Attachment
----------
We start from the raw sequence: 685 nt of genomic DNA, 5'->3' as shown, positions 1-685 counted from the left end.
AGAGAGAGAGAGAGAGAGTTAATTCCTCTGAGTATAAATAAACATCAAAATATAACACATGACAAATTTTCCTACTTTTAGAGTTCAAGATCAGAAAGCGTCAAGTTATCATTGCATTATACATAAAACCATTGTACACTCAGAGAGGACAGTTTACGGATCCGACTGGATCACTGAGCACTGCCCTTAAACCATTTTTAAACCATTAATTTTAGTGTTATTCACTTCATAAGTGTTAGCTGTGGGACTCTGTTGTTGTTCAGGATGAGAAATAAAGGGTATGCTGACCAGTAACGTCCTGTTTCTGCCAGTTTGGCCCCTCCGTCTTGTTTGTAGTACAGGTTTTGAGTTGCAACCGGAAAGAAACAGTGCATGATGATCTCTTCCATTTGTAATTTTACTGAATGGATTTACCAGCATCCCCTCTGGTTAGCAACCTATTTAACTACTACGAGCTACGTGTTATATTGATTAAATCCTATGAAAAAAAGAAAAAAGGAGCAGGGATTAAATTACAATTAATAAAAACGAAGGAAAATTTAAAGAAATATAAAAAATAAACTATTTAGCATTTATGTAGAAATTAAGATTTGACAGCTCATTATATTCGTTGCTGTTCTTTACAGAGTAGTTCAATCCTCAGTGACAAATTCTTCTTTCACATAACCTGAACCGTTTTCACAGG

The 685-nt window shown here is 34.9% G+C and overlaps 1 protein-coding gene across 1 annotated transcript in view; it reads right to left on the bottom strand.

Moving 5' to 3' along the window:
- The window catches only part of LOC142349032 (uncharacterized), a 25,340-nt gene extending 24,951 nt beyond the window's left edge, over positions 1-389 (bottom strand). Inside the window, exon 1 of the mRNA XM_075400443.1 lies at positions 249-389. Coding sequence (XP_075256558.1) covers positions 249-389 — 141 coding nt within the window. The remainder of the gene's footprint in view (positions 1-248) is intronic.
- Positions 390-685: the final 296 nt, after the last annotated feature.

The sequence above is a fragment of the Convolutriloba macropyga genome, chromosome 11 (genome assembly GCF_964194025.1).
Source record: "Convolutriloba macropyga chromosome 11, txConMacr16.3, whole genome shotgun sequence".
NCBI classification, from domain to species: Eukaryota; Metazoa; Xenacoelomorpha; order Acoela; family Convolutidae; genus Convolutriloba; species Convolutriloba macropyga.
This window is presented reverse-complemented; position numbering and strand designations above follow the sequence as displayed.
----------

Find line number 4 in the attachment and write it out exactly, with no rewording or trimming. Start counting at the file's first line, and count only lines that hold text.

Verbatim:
Moving 5' to 3' along the window: